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FCC to vote on the fate of internet neutrality
On Dec. 14 the Federal Communications Commission (FCC) will vote on whether the regulations for net neutrality will remain intact or if they will be removed.
Net neutrality is the principle that all internet service providers (ISPs) should treat all Internet data the same regardless of its subject, source or destination, and that no information should be given priority over others.
If the proposal to repeal existing net neutrality regulations passes, it will allow ISPs to charge users more for faster service and accessibility.
Net neutrality was previously challenged in 2015, but the FCC kept the existing rules in place with a 3-2 vote. Now, the Chairman of the FCC Ajit Pai wants to remove those regulations, and this time the policy to end net neutrality is predicted to pass with the two Republicans on the board expected to vote with Pai.
“Under my proposal, the federal government will stop micromanaging the internet,” Pai said in a press release. “Instead, the FCC would simply require internet service providers to be transparent about their practices so that consumers can buy the service plan that’s best for them.”
Mark Buell, regional bureau director in North America for the Internet Society, supports net neutrality. Buell stated in the article “What net neutrality is and isn’t” that the Internet Society wants ISPs to provide people with access to the content that they desire no matter which companies support each other.
The Internet Society, founded by two of the “fathers of the Internet” Vint Cerf and Bob Kahn, promotes “the open development, evolution and use of the internet for the benefit of all the people throughout the world.”
“What is needed is an approach to the open internet that upholds the core internet principles, provides market stability, a solution that puts consumers at the center and creates opportunity for the future,” Buell said in the article.
Companies that support net neutrality include Google, Amazon, Twitter, Pinterest and Facebook. Online companies argue that changing the rules could give telecom companies the ability to control online information and entertainment services. Existing net neutrality rules prevent telecom companies from offering a wider selection of services at higher and/or lower prices. If net neutrality ends, telecom companies can have broadband providers block or slow access to rival companies or control service speeds after notifying customers. The customers will be charged to have speeds increase, smaller companies will be at a disadvantage, and private information can be shared.
“If it were to come to an end, all personal data on the Internet including your email, credit card numbers, account information, will become public and can be sold to third-party vendors,” said Ali Babar, information technology major who plans to go into Internet security. “In order to bypass this, many people in the U.S. are already getting VPNs (virtual private networks) and foreign proxy servers, which make it look like they are using internet in another country, so their information remains secure.”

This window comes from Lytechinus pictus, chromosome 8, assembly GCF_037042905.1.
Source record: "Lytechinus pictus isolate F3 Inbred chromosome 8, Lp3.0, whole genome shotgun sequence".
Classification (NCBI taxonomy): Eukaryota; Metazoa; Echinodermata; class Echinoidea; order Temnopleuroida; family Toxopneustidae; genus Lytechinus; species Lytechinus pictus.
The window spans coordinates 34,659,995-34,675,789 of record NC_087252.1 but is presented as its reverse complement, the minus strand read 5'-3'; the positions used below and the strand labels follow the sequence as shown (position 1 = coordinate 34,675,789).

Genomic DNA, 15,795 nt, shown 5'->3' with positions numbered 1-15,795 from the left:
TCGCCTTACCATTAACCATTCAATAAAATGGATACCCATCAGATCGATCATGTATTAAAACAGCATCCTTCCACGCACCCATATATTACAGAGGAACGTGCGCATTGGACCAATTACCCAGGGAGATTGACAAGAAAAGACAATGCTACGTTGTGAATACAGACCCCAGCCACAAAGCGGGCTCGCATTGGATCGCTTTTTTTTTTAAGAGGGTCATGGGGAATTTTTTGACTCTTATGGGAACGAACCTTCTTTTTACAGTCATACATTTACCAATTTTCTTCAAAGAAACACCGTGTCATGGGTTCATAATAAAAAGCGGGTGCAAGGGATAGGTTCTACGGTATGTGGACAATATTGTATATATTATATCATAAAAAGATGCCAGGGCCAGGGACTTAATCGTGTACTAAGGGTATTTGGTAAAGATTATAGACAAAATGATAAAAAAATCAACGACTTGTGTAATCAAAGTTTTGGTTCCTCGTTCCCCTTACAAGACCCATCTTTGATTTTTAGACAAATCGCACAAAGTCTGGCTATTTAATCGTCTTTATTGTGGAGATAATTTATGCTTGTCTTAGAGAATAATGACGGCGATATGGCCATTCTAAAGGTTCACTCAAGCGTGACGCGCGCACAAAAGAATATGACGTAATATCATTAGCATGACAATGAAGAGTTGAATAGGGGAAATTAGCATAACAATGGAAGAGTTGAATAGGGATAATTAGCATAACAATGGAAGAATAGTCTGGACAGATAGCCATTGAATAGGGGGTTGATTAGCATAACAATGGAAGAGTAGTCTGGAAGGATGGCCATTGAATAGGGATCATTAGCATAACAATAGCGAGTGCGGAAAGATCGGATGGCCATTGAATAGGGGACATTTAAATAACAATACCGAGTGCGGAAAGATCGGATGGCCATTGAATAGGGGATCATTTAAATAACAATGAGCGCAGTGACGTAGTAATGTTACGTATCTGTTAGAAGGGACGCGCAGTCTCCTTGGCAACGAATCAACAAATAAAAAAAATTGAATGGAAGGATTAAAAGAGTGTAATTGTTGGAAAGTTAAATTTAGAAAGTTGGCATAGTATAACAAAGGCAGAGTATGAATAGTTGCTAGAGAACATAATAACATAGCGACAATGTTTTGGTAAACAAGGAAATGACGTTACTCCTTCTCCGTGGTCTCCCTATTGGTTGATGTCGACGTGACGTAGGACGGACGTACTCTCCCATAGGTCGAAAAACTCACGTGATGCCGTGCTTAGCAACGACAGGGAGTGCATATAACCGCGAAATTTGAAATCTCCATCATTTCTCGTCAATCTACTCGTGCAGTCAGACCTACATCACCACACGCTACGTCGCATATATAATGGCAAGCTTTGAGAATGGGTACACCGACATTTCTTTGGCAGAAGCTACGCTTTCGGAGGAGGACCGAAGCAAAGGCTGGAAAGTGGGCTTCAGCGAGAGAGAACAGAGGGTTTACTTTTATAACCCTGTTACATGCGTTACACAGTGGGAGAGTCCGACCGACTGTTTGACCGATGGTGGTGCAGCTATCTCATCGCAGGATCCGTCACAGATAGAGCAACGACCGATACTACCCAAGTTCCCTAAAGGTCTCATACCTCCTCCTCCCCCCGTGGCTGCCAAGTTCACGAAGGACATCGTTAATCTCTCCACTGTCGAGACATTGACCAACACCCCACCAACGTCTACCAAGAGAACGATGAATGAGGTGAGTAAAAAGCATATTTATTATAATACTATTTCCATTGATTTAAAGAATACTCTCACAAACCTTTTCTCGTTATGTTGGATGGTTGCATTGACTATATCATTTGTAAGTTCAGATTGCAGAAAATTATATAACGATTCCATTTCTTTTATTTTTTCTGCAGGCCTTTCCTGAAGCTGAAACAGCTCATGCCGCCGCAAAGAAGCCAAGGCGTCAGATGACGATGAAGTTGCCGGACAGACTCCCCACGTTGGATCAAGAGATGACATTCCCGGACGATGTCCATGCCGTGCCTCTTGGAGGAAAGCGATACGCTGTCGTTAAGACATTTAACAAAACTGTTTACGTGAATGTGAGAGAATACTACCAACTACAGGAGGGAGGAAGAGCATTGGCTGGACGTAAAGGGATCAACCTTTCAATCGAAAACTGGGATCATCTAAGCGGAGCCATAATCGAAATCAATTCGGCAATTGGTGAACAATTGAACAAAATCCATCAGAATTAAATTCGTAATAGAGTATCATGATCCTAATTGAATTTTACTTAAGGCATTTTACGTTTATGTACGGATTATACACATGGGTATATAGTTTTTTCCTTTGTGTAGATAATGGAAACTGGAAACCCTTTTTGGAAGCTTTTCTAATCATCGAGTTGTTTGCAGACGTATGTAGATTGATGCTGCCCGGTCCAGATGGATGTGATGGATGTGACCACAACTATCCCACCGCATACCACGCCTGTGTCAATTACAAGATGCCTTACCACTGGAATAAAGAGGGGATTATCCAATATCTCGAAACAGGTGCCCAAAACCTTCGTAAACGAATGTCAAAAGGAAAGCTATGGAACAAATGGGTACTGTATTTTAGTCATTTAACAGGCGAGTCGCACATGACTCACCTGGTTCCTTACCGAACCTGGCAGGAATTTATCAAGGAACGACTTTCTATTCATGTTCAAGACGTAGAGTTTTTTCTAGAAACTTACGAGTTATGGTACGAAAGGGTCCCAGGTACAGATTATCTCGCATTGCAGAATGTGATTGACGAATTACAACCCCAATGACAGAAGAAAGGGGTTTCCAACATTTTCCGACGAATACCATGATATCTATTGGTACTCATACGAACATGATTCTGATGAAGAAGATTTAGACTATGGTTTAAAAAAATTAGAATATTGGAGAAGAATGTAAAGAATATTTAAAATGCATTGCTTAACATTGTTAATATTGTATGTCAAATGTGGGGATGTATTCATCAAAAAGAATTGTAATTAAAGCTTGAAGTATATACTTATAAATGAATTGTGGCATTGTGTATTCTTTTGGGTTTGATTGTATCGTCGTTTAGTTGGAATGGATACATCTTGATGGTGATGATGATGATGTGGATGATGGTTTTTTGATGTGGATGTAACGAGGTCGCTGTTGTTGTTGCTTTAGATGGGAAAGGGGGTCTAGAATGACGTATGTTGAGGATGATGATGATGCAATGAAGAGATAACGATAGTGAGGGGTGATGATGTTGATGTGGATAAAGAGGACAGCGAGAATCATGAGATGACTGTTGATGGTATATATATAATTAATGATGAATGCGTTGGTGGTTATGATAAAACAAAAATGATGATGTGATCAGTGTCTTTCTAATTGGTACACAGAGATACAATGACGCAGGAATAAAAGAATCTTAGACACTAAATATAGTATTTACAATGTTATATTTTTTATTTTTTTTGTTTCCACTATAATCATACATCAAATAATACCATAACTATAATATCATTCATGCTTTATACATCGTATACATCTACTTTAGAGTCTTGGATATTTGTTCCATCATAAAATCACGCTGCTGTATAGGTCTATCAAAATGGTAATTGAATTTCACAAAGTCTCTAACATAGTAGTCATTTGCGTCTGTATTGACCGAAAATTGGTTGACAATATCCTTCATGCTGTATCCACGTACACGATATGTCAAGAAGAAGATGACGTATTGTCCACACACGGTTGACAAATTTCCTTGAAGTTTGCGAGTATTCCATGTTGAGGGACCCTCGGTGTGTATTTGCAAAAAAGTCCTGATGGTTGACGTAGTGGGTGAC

Babar also stated that people would still be able to afford high-speed internet if they purchase VPNs.
Companies such as Comcast, Verizon and AT&T are against net neutrality. They are in favor of removing government regulation stating telecom companies are not able to experiment with new business practices, blocking and slowing content is anti-competitive, and that the federal government currently micromanages the internet.
Net neutrality used to include the “common carrier” formula, which enforced public infrastructure and set regulations for the internet, as well as railroads and telephone lines.
“After the ‘common carrier’ idea ended a few decades ago, we saw shipping costs and shipping times drop, and now we rely on cheap shipping from internet sales via providers such as Amazon,” said Timothy B. Michael, associate professor of finance. “’Net neutrality’ is simply another way for politicians to stick their noses where they don’t belong, and where they don’t really understand the forces involved.”
In reaction to the Dec. 14 vote, Comcast posted on its website, “We do not block, slow down or discriminate against lawful content. We believe in full transparency in our customer policies. We are for sustainable and legally enforceable net neutrality protections for our customers.”
However, critics note that Comcast did not address payments for access to other companies, blocking or slowing down their services for money.
Pai said that the removal of net neutrality will allow for an Internet that will be open and free for the public; however, Diana Bowen, assistant professor of communication, is concerned that the way people get information is under threat due to the removal plan.
“I hope the federal administrative policy will carefully consider its mission and strategic goals, particularly Strategic Goal #2 of protecting the public interest,” Bowen said. “Students should stay up-to-date on this issue as it affects their daily internet habits.”